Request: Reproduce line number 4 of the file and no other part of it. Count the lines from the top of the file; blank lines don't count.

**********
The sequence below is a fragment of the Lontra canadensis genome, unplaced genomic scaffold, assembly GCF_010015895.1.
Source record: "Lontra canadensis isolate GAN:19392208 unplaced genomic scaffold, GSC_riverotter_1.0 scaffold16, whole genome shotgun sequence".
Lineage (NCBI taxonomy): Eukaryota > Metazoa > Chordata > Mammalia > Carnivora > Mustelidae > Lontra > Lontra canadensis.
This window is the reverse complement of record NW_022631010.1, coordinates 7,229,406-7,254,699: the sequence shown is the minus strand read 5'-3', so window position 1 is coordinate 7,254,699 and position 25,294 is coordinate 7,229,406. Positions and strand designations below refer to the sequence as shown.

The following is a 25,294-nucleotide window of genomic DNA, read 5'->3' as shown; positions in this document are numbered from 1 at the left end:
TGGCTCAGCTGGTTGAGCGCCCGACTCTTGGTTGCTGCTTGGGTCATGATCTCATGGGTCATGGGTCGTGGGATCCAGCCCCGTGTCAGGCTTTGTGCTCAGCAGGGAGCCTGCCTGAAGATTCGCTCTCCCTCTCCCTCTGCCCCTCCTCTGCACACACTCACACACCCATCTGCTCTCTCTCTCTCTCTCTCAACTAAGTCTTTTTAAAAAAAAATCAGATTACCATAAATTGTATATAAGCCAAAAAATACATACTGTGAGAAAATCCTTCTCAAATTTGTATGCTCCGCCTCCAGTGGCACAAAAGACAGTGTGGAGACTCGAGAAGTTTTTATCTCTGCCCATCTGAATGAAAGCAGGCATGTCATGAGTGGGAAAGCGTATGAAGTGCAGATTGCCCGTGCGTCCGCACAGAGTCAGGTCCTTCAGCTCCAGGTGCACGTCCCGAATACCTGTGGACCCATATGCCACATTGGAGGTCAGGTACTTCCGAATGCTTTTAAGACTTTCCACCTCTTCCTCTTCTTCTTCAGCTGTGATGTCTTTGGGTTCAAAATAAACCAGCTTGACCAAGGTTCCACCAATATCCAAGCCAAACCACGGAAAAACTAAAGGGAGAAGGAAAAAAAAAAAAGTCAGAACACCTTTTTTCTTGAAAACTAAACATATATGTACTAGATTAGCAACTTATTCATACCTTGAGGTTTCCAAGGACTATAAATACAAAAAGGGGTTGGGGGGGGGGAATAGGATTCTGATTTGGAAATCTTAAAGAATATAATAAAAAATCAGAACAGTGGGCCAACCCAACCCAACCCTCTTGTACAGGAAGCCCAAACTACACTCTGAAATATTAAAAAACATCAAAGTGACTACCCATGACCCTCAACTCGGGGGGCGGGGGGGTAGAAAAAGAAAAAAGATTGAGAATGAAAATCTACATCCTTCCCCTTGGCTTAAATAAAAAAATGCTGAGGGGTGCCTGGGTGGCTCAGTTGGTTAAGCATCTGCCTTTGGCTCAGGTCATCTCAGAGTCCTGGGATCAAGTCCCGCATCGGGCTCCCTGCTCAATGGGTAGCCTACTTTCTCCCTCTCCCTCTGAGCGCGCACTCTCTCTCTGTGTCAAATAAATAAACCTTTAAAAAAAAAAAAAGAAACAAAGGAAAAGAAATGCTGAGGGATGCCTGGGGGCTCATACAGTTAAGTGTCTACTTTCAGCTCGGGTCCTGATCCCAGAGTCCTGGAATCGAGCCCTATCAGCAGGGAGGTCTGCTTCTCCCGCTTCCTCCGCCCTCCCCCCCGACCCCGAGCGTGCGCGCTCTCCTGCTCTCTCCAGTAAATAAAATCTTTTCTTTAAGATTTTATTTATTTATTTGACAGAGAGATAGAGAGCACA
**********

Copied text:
This window is the reverse complement of record NW_022631010.1, coordinates 7,229,406-7,254,699: the sequence shown is the minus strand read 5'-3', so window position 1 is coordinate 7,254,699 and position 25,294 is coordinate 7,229,406. Positions and strand designations below refer to the sequence as shown.